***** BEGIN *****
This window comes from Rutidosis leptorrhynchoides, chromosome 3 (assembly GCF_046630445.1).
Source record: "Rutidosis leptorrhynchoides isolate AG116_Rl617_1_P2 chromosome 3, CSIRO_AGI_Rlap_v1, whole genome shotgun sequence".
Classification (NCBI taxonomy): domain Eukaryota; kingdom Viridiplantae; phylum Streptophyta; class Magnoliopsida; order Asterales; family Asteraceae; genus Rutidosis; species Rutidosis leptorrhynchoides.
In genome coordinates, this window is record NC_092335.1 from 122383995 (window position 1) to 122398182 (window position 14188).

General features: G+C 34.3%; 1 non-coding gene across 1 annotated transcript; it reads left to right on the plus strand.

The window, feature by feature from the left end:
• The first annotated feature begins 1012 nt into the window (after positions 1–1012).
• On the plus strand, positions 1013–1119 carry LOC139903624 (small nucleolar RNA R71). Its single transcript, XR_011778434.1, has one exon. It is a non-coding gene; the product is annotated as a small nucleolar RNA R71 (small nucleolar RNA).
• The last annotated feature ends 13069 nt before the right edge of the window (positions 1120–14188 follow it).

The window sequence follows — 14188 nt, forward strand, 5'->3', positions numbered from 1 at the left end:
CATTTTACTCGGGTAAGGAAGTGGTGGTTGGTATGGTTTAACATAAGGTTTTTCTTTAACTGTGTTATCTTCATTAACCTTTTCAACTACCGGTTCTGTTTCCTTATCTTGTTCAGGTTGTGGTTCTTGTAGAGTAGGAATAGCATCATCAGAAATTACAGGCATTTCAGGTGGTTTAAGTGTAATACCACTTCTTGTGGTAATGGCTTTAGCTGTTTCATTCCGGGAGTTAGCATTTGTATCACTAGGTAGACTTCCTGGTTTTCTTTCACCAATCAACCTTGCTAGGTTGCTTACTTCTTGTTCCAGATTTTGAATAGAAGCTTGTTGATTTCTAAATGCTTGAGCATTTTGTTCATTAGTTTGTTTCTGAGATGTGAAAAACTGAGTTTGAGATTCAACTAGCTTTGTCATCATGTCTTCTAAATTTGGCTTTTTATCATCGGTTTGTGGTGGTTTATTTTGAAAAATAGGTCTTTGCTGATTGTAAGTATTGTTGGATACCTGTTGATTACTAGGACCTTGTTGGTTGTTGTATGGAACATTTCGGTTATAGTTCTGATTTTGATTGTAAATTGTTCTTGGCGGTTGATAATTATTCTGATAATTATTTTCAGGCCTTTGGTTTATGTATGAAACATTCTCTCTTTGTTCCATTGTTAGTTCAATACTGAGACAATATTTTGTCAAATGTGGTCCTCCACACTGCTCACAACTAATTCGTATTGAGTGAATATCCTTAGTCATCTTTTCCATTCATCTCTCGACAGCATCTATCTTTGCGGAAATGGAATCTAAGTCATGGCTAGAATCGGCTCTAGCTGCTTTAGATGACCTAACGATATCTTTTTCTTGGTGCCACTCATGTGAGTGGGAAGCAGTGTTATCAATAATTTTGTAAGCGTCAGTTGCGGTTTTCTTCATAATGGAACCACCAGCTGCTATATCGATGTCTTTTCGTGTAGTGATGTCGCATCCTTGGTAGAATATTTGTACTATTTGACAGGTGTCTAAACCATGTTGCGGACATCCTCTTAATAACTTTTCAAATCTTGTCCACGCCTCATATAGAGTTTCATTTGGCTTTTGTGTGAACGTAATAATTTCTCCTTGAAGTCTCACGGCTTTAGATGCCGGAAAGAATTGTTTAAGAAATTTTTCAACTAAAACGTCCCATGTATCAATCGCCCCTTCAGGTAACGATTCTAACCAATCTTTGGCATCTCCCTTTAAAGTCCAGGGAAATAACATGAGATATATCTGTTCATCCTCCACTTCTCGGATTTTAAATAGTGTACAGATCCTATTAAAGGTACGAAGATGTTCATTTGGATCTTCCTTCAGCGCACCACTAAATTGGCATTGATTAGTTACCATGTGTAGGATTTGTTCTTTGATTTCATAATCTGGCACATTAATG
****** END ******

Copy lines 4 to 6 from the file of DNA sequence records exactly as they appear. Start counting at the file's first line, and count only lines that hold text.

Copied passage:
In genome coordinates, this window is record NC_092335.1 from 122383995 (window position 1) to 122398182 (window position 14188).

General features: G+C 34.3%; 1 non-coding gene across 1 annotated transcript; it reads left to right on the plus strand.

The window, feature by feature from the left end: